With tax reform up in the air, no-tax or low-tax investments look a whole lot more appealing.
That's part of what's driving the surge in buying in the $3.7 trillion municipal bond market, which saw the largest inflows into mutual funds last week in more than seven years.
"This is the unwinding of the Trump trade or the Trump trade re-do," said Jeff Lipton, head of municipal research and strategy at Oppenheimer. The state and local bonds, in fact, have been outperforming Treasurys since the beginning of the year, with a total return of 2.75 percent, compared with 1.93 percent, he said.
Lipton notes that $1.63 billion went into municipal bond funds for the week ended April 12, the best since October 2009.
Municipal bonds are tax exempt, in that investors do not pay federal taxes on their returns, nor do they pay state income taxes if they buy certain bonds that are exempt in their home localities. The state and local bonds fund everything from schools to bridges and roads to public works projects.
In the days after President Donald Trump was elected, interest rates zipped higher as investors dumped bonds and investors loaded up on stocks. The bet was that there would be a reflation trade from his tax and stimulus programs, and bonds would weaken, with yields moving inversely higher on rising interest rates and inflation.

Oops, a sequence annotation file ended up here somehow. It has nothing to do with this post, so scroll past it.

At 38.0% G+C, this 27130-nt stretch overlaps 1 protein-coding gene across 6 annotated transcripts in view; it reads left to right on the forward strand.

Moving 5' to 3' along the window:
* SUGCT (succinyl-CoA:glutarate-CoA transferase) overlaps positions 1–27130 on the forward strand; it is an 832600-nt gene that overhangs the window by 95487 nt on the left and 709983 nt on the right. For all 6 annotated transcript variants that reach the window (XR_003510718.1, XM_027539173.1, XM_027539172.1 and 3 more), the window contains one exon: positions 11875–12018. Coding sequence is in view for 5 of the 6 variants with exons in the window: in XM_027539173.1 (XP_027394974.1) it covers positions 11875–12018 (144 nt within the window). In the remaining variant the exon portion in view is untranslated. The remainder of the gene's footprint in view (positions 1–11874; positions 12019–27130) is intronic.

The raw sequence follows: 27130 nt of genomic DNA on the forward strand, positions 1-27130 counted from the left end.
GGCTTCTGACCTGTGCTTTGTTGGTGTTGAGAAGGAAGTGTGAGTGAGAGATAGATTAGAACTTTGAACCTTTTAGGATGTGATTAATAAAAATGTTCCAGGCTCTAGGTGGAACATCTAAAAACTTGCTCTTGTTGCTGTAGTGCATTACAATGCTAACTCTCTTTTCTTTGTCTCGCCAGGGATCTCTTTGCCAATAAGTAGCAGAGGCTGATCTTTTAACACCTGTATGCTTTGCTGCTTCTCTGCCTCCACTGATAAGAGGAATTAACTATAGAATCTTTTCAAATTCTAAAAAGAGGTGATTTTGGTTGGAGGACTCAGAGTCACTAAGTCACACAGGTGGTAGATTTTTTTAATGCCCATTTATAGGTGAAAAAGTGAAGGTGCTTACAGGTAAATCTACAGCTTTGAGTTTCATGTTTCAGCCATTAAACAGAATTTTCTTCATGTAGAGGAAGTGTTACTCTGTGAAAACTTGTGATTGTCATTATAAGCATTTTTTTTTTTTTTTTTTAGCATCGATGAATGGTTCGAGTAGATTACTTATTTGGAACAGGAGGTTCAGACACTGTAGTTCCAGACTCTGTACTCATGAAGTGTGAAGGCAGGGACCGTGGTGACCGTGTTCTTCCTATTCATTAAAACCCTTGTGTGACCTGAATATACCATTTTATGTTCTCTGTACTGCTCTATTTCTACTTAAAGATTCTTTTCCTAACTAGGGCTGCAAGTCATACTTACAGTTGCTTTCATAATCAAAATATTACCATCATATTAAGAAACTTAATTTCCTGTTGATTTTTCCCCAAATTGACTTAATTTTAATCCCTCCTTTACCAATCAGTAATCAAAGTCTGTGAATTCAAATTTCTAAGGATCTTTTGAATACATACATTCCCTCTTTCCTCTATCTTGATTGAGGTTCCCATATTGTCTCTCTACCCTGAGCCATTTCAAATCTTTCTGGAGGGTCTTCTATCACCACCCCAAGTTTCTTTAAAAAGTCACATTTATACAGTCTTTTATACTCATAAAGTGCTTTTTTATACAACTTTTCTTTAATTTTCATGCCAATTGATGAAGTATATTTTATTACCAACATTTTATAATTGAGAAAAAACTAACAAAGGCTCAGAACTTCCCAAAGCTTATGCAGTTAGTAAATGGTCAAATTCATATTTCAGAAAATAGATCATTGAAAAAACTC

"Between Nov. 8 and Nov. 29, municipal bonds plunged relative to taxable bonds," said Jack Ablin, CIO of BMO Private Bank. "Since that time, the end of November and by the end of the year, they rallied back to where they were. Now they're holding their own against taxables, which would suggest there's no disadvantage, meaning no tax break."
"The bigger the tax, the bigger the advantage. The smaller the tax, the smaller the advantage," he said. Ablin pointed to the performance of munis in the iShares National Muni Bond ETF versus, which have held their own this year against the taxable bonds in iShares Core U.S. Aggregate Bond ETF.